It was pretty cool how loosely all the various titles tied together, but were all still part of the greater picture. In X-Men you’d see one panel where a stray power blast almost hits Wolverine and someone else, and in X-Factor you’d see that that power blast was Cyclops. Yet you didn’t need to read the other title to get a full story.

Some of Marvel’s fringe series have done a similar good job lately of tying into the big crossover but still being their own story. Incredible Hercules, Guardians of the Galaxy, and Avengers Academy all tied into several big events without sacrificing their own stories, or requiring you to read the big event. This was not only one of the first big crossover events, but also laid the blueprint for how to do it right.

And I gotta say that panel of Colossus holding Riptide’s body and calling out to Harpoon is one of the best single panels I’ve ever seen in a comic. Great work by Blevins, Williamson and whomever the letterer was ( I assume Orzechowski, but don’t feel like looking it up.)

Great choice. I remember when I first read it, I was like “wow” too.
The reason it’s great, because there is some build up to this scene.
Marauders killing mercilessly Morlocks IS one of the most
tragic moments in mutant history. It’s more impactful for me than
decimation or infamous genosha’s genocide.

Man, Claremont was still firing on all cylinders during this era.

I freaking hated the Marauders for what they did to the Morlocks, so this scene really struck a chord with me. Even a gentle giant like Peter could only stand so much. Given his strength, I would have likely made the same choice at that point.

Even so, Rogue’s observation is especially poignant because she’s right. Peter has always been made for better things.

Sam Robards, Comic Fan

September 6, 2013 at 5:51 am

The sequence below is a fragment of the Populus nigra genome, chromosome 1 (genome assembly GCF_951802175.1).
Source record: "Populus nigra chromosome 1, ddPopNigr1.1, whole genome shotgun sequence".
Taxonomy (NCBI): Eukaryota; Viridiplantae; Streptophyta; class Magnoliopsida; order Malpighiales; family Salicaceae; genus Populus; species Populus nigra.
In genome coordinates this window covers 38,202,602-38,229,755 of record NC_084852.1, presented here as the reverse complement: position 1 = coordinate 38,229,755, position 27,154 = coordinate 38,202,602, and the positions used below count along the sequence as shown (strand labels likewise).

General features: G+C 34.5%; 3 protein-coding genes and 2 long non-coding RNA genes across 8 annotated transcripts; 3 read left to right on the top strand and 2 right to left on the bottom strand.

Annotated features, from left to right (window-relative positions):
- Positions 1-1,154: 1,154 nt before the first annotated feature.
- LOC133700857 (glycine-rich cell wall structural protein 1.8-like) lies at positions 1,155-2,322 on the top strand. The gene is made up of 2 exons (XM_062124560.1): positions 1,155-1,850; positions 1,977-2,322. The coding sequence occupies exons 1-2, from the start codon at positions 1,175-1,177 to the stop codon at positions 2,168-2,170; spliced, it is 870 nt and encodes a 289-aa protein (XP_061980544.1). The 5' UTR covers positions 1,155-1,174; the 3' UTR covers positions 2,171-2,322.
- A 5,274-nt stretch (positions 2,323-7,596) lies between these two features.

Such a great moment and story. I can’t really say much more than that. Terrific stuff, right there.

I’m torn on this. I loved this storyline and moment at the time I read it, but recently when rereading the X-Men from the beginning to now, I feel this book is definitely a shift toward a lot of the negative tropes that the X-Men ended up developing. This was the first crossover, and the first time I really felt the X-books were developing a committee approach to worldbuilding and story development. Before this, the X-Men destiny was primarily created in the Uncanny X-Men book, and that made the book feel so much stronger and focused.

I also felt that Claremont was entering a dark place in real life around the time of this storyline because so many characters in the book were taking a dark turn. The book always was conflicted about Wolverine and his bloodlust, but around the latter end of Byrne’s run and especially during Smith and JR JR, it seemed to now be not only endorsing Wolverine’s bloodlust but turning the other characters more bloodthirsty. Storm went dark, Cyclops and Angel and others who were more old-school were phased out, Psylocke joined the team and she would always recommend killing people as a first course of action, even Havok, a fellow X-Man. (I still remember the shock and disgust I felt when Psylocke recommended killing Havok, and how nonchalantly the rest of the X-Men reacted to the suggestion. That’s when I really realized I didn’t like where the X-Men were heading). Rogue, an ex-villain who attempted murder in the past joined. Wolverine tried to kill a teammate and no one seemed to really care except Kitty Pryde, who was also phased out (no pun intended) from the book. Nightcrawler, another character who doesn’t work as dark and gritty, was phased out. Colossus becoming a murderer in retrospect was the ultimate tipping point.

THe Mutant Massacre saga was also the 1st time I saw Thor kill someone outside his Rogues Gallery (Blockbuster).

I guess since I started with ’90s X-Men stories before I read this, I wasn’t as shocked as people who read it when it was first published.

“Psylocke joined the team and she would always recommend killing people as a first course of action, even Havok, a fellow X-Man.”

that doesn’t sound like pre-Asian Psylocke to me.

In X-Men Annual 10, Betsy recommends killing Spiral. In Uncanny X-men 219, Betsy recommends killing Alex. In Uncanny X-Men 229, Betsy recommends killing the Reavers and suggests that they “not let go” Jessan Hoan.

” Wolverine tried to kill a teammate and no one seemed to really care except Kitty Pryde, who was also phased out (no pun intended) from the book. ”

The Kitty plot was dealt with in the Claremont/Brigman X-Men/Fantastic Four mini-series, which also introduced the idea that Reed Richards knew about the cosmic radiation risk before sending the team on that fateful origin flight. The X-Men cared about her survival there to the point where, when Reed refused to “operate” on Kitty’s intangible form due to the risk of causing greater harm, Wolverine tried to outright MURDER him. And while the X-Men held him back, they still went to Doctor Doom for their second opinion.